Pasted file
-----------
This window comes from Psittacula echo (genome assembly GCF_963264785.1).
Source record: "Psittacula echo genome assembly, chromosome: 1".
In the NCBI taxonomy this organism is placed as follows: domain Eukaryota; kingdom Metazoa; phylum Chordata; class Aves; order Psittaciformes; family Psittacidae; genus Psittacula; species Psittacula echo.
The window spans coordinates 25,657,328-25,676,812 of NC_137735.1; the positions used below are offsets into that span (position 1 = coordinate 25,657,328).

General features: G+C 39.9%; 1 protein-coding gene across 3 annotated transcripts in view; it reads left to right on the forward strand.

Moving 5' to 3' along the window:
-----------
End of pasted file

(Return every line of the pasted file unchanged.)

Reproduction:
This window comes from Psittacula echo (genome assembly GCF_963264785.1).
Source record: "Psittacula echo genome assembly, chromosome: 1".
In the NCBI taxonomy this organism is placed as follows: domain Eukaryota; kingdom Metazoa; phylum Chordata; class Aves; order Psittaciformes; family Psittacidae; genus Psittacula; species Psittacula echo.
The window spans coordinates 25,657,328-25,676,812 of NC_137735.1; the positions used below are offsets into that span (position 1 = coordinate 25,657,328).

General features: G+C 39.9%; 1 protein-coding gene across 3 annotated transcripts in view; it reads left to right on the forward strand.

Moving 5' to 3' along the window: